Though such laments have historical merit, they cannot, by definition, escape the shackles of nostalgia. Under contemporary conditions, intellectuals were forced to figure new ways to participate in the proliferation of authoritative knowledge, indeed to find the proper language to engage with the contentious field of public exchange without submitting to the streamlining of ideas and the sloganeering that satisfied the commercial demands of the mass media. This necessarily produces a broader profile of knowledge than the one accounting for top reputation in a discipline, as is the case, for example, with Noam Chomsky, who as a linguist developed an entirely new field of linguistics, yet as a public intellectual distinguished himself as a political commentator. Incidentally, it is worth noting that a 2005 Internet poll—keeping in mind all caveats over the accuracy of Internet polling—showed Chomsky to be the world’s most recognized intellectual, even though his reputation in the United States, by virtue of his politics, is much maligned. His is a case where a public intellectual achieves both stature and reputation outside his society; Chomsky’s public sphere is not so much American society but the world at large.
Yet, the Chomsky phenomenon confirms that a public intellectual must create a public, not merely conform to the parameters of the established public sphere around him. In fact, in this era of great conformism to public opinion produced, disseminated, and controlled by mass media through the voice of alleged experts, a public intellectual becomes precisely the figure who interrogates the self-confirmation and unexamined repetition of expertise, a figure whose life consists of raising critical questions “in the quest for new uncertainties” (1963, p. 16), as Richard Hofstadter (1916–1970) so memorably put it. No one, however, has made a bolder and more farseeing description of the public intellectual’s task than Edward Said (1935–2003): “This role has an edge to it, and cannot be played without a sense of being someone whose place it is publicly to raise embarrassing questions, to confront orthodoxy and dogma (rather than to produce them), to be someone who cannot be co-opted by governments or corporations, and whose raison d’être is to represent all these people and issues that are routinely forgotten or swept under the rug” (1994, p. 11). Said is exemplary, in this respect, because his global activist profile never compromised his intransigence or his rigor as a writer and a thinker, who was, moreover, unique in making the intellectual as such a subject of critical reflection.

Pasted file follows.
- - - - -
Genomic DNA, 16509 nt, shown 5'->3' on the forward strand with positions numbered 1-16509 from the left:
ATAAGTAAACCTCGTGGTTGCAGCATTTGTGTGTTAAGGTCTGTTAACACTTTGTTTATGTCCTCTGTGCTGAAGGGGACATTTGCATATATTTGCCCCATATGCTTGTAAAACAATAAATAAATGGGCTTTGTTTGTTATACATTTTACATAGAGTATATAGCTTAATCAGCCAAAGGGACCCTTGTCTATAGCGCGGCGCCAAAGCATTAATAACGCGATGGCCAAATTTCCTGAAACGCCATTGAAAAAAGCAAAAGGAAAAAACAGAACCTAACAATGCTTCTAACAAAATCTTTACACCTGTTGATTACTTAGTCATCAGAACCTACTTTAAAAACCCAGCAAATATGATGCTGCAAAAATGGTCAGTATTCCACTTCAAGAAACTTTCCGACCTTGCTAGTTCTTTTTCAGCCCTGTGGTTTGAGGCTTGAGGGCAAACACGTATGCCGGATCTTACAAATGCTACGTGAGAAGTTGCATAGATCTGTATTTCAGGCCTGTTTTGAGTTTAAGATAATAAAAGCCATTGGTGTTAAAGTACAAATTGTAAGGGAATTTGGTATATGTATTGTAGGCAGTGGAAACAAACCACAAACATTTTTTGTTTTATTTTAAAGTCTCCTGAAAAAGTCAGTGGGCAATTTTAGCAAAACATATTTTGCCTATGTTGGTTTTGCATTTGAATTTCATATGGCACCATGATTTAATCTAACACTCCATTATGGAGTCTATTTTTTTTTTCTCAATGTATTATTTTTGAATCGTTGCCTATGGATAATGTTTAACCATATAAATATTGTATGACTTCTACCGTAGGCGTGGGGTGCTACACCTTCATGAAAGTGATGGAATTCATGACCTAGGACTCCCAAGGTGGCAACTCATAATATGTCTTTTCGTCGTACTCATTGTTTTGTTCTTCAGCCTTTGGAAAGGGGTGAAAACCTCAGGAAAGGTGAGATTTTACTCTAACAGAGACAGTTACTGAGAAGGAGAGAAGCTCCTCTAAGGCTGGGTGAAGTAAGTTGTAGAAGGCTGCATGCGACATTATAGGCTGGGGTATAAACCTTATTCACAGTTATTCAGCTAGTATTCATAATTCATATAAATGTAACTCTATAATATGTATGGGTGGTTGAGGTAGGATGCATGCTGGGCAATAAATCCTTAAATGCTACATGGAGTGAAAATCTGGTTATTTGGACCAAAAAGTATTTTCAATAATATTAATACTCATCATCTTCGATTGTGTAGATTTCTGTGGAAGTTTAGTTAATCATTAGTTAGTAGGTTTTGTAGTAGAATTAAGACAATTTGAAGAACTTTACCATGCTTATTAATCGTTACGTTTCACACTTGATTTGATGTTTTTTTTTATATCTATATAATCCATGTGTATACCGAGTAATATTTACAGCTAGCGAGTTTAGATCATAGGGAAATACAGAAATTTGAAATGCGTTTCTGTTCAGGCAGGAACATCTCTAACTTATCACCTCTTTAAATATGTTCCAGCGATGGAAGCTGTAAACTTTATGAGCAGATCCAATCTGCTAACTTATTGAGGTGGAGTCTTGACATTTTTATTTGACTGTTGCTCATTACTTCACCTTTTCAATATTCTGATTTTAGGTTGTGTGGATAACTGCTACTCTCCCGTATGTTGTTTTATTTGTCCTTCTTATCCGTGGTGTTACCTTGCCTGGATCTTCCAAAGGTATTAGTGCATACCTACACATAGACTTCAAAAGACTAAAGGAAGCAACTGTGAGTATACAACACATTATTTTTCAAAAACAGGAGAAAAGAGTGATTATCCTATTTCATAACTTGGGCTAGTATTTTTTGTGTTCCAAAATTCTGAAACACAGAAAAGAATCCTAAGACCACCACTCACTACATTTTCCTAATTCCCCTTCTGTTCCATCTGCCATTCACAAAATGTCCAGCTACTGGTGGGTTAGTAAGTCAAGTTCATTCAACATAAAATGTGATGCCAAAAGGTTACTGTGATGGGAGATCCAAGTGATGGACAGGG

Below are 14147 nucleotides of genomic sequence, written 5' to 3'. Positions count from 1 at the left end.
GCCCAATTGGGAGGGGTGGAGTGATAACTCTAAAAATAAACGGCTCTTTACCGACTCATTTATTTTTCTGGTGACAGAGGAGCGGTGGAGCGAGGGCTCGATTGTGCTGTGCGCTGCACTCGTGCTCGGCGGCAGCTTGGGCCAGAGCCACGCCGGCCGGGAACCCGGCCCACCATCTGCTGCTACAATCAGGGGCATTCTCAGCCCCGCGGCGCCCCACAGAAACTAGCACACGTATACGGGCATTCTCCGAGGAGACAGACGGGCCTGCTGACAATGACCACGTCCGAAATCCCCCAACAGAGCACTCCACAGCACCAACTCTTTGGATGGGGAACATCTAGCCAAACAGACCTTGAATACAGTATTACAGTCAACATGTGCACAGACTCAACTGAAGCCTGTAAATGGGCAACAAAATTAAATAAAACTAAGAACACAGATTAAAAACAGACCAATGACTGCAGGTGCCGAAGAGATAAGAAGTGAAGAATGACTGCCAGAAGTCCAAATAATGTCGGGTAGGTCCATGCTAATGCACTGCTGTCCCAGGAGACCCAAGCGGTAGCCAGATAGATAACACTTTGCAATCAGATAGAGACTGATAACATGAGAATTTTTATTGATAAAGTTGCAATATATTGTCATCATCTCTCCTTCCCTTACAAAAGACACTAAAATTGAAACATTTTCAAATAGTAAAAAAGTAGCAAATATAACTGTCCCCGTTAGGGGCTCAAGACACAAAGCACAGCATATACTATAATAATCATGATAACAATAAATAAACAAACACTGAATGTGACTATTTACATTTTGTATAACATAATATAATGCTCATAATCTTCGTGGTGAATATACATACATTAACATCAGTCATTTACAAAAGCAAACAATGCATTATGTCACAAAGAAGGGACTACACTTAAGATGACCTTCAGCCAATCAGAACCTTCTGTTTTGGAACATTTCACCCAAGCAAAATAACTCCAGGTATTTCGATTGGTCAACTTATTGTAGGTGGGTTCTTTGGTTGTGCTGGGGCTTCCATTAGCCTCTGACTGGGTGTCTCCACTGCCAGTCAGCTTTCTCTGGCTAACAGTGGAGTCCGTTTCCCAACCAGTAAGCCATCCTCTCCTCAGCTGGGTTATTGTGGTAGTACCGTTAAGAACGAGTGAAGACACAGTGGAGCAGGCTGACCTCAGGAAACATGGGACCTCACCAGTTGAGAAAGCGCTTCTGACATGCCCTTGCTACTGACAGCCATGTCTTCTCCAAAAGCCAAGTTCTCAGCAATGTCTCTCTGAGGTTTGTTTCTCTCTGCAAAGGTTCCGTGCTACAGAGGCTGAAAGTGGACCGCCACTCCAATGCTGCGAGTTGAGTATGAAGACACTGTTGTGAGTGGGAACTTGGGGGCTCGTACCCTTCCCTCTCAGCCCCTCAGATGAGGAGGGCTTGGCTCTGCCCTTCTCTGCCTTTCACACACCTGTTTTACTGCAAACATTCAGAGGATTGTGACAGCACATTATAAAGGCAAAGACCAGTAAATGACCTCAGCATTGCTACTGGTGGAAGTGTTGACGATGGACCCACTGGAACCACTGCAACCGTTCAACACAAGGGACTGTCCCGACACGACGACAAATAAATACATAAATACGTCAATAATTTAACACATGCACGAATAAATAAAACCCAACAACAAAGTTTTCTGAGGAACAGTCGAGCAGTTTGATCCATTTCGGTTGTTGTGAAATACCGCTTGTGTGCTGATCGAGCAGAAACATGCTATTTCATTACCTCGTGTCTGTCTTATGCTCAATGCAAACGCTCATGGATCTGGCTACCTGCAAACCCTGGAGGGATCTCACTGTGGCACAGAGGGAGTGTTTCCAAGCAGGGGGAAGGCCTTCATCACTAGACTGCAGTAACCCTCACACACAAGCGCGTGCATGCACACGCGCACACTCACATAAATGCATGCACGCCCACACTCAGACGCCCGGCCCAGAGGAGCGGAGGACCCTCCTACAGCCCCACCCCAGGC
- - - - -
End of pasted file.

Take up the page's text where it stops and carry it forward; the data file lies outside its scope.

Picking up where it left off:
Said adds a crucial dimension to the complex portrait of the public intellectual in America, which is usually overlooked or not quite articulated. In conversation with the classic 1927 book by Julien Benda (1867–1956), a French rationalist conservative who decried the political irresponsibility of intellectuals whom he dubbed “clerics,” Said emphasized the quintessentially secular humanist task of the public intellectual. Even in the most committed activist practices, an intellectual’s relation to the public must necessarily resist any sort of metaphysical or aestheticist investment. A public intellectual conceives this task neither as a prophet crying in the wilderness, in some sort of radical vanguard bearing a torch, nor as an ascetically restrained ethicist, advocating the integrity of a desiring public from the humble position of service to wisdom. The task is rather to foster a public, and indeed a public that reveres questioning authorities and identities, that shares the pleasure of disclosure, and in the end finds self-affirmation in dissent, in exercising its autonomy in the real social and political sphere.
There is, in other words, an intimate relation between whatever produces the need for public intellectuals and whatever cultivates the need, even in the darkest of times, for a real democratic politics—which must always be a politics of citizens unswayed by the pronouncements of experts, a politics of critique, self-authorization, and self-enfranchisement. Regardless of how they may articulate their personal politics, public intellectuals, by definition, must be engaged in democratic criticism, which must be uncompromising in its suspicion of pronounced authority and yet never nihilist. A public with democratic consciousness must be first and foremost a skeptical public, but nonetheless, a public committed to a vision of a future, an emancipated future. In the early twenty-first century world, where political stakes are graver than ever and political consciousness is in a state of questionable vitality, an intellectual public—however it is to be constituted—would best embody Gramsci’s inimitable call for “pessimism of the intellect and optimism of the will.”
SEE ALSO Intellectualism, Anti-
Benda, Julien. 1928. The Treason of the Intellectuals. Trans. Richard Aldington. New York: Morrow.
Gramsci, Antonio. 1971. The Intellectuals. In Selections from the Prison Notebooks of Antonio Gramsci, eds. and trans. Quintin Hoare and Geoffrey Nowell Smith, 2–23. New York: International Publishers.
Hofstadter, Richard. 1963. Anti-intellectualism in American Life. New York: Knopf.
Jacoby, Russell. 1987. The Last Intellectuals: American Culture in the Age of Academe. New York: Basic Books.
Michael, John. 2000. Anxious Intellects: Academic Professionals, Public Intellectuals, and Enlightenment Values. Durham, NC: Duke University Press.
Posner, Richard A. 2001. Public Intellectuals: A Study of Decline. Cambridge, MA: Harvard University Press.
Robbins, Bruce. 1993. Secular Vocations: Intellectuals, Professionalism, Culture. London: Verso.
Rorty, Richard. 1998. Achieving Our Country: Leftist Thought in Twentieth-Century America. Cambridge, MA: Harvard University Press.
Said, Edward W. 1994. Representations of the Intellectual. New York: Pantheon.
Said, Edward W. 2004. Humanism and Democratic Criticism. New York: Columbia University Press.